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Using a Rake to Treat Tongue Thrust

Lesley Mangus, Ph.D

July 10, 2006

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Question

I have a 9 year old child at school who is on his Second Rake for his tongue thrust. He demonstrates a resting position of the lower lip under his upper teeth (f) placement when he is at rest. Mom is concerned with his having these appliances in his mouth

Answer

Do they really still use Rakes for tongue thrust! Personally, I feel that children with tongue thrust have sneaky compensation techniques hence the need for a "second" rake. They just learn new ways to circumvent the appliance. The reverse swallowing patterns and some of the newer, yet un-researched oral motor techniques do yield favorable results. What it comes down to though is the child's motivation. At 9 years old, the child needs to start taking on more responsibility for the behavior. If he is only going to rely on an appliance, then he won't ever learn to develop the kinesthetic awareness of what needs to be done to 'fix' the pattern. Somehow the tactile, visual, and auditory cues of what he is doing and what he needs to be doing to correct the pattern needs to be taught. Awareness of when he is thrusting and when he shouldn't be thrusting needs to be incorporated into the treatment protocol. Without the child's motivation though, therapy will not be successful. Eventually, he will have to decide if he needs or wants to change the behavior. Good luck.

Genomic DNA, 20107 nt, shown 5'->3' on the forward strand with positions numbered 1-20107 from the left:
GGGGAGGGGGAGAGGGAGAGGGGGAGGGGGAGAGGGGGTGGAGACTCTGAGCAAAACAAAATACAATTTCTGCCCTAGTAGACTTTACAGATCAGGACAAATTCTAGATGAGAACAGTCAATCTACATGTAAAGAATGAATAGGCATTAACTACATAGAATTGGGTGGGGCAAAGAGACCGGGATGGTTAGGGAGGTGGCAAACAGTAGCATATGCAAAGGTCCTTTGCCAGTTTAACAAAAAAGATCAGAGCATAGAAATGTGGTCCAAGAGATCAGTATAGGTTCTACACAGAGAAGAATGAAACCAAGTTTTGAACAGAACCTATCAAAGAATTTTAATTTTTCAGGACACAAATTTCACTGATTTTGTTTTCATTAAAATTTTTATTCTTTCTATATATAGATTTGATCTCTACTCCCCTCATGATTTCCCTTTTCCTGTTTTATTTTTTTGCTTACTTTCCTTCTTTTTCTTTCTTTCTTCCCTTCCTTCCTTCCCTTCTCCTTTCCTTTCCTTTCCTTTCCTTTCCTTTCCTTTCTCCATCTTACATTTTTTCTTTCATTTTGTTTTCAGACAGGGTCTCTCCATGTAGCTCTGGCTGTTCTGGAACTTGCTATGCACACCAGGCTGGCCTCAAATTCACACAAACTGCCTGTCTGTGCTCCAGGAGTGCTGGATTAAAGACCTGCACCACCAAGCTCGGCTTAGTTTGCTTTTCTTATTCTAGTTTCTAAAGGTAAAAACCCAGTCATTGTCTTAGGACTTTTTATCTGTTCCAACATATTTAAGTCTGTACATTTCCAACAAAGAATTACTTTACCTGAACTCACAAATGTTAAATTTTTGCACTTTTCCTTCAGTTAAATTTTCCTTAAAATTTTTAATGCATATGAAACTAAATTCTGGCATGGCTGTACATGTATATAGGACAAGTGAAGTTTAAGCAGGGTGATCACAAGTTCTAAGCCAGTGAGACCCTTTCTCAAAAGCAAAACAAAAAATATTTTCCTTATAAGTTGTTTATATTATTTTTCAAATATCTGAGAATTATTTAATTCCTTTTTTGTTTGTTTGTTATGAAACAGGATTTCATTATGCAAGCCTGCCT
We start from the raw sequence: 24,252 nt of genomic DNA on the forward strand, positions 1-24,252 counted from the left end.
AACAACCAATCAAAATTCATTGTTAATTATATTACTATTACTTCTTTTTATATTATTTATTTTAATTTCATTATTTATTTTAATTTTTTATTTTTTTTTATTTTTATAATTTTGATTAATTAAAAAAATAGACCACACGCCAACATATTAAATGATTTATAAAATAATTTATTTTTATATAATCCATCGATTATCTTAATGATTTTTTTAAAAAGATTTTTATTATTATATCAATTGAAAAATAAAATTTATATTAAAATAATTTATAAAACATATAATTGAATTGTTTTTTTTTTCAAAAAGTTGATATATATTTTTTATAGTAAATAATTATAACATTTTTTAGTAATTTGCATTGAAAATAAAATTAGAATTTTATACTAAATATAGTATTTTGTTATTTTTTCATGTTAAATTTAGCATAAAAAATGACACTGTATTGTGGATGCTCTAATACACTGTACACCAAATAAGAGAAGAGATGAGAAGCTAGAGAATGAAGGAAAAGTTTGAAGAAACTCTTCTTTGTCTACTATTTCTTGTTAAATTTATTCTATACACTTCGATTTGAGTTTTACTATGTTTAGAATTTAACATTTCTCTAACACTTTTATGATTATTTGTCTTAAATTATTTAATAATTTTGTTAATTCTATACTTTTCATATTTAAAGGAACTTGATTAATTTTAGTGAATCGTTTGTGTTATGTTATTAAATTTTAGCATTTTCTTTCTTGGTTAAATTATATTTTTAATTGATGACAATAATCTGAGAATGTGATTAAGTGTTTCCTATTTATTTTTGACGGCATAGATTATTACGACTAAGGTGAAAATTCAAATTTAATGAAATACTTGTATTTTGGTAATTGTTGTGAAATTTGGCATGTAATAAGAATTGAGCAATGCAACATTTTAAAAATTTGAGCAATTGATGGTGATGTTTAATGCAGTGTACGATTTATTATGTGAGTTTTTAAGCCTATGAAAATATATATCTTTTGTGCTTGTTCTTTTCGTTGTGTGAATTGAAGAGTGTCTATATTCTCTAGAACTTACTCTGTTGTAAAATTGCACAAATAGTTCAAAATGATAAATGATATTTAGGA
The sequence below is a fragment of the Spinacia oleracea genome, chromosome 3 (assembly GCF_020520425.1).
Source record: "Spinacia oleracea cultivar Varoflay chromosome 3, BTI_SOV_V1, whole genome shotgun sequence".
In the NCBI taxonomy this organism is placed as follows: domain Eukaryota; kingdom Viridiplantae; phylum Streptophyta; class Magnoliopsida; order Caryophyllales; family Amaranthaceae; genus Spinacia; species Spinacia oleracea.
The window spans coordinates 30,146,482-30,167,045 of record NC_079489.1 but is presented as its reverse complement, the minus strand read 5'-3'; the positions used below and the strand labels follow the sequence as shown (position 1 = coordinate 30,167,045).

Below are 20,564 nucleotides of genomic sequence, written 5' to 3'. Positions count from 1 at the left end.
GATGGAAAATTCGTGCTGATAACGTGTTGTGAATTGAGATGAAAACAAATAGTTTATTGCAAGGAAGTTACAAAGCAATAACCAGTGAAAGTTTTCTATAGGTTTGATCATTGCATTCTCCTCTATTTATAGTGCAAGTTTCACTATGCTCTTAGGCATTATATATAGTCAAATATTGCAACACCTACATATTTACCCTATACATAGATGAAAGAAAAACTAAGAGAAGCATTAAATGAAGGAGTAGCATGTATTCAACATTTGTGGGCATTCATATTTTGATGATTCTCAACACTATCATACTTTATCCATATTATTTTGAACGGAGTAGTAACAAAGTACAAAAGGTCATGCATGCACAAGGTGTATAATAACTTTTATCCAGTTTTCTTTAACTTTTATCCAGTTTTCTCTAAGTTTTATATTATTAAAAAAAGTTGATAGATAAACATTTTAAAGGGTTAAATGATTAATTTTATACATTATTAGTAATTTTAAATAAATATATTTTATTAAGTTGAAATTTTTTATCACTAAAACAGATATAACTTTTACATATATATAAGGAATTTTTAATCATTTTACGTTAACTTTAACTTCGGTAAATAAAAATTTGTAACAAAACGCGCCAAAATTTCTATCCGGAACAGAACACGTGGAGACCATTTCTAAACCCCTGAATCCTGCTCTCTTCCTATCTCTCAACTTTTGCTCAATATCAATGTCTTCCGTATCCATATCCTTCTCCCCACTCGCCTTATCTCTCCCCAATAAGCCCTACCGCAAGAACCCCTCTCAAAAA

Lesley Magnus received her Bachelor of Science in Education from Minot State University in 1985. She completed her Master of Science in Speech-Language Pathology from Minot State University in 1986. After 15 years of clinical work in Pediatric SLP, Dr. Magnus returned to Wichita State University to complete her Doctor of Philosophy in Communication Disorders and Sciences in 2000. Her doctoral dissertation focused on phonological aspects of children born with Clefting anomalies. Magnus is a certified SLP in both Canada and the USA. In addition, she is past president of the Saskatchewan Association of Speech Language Pathologists and Audiologists. Magnus' professional interests and work lie in the areas of phonology, clefting, and language disorders in children.

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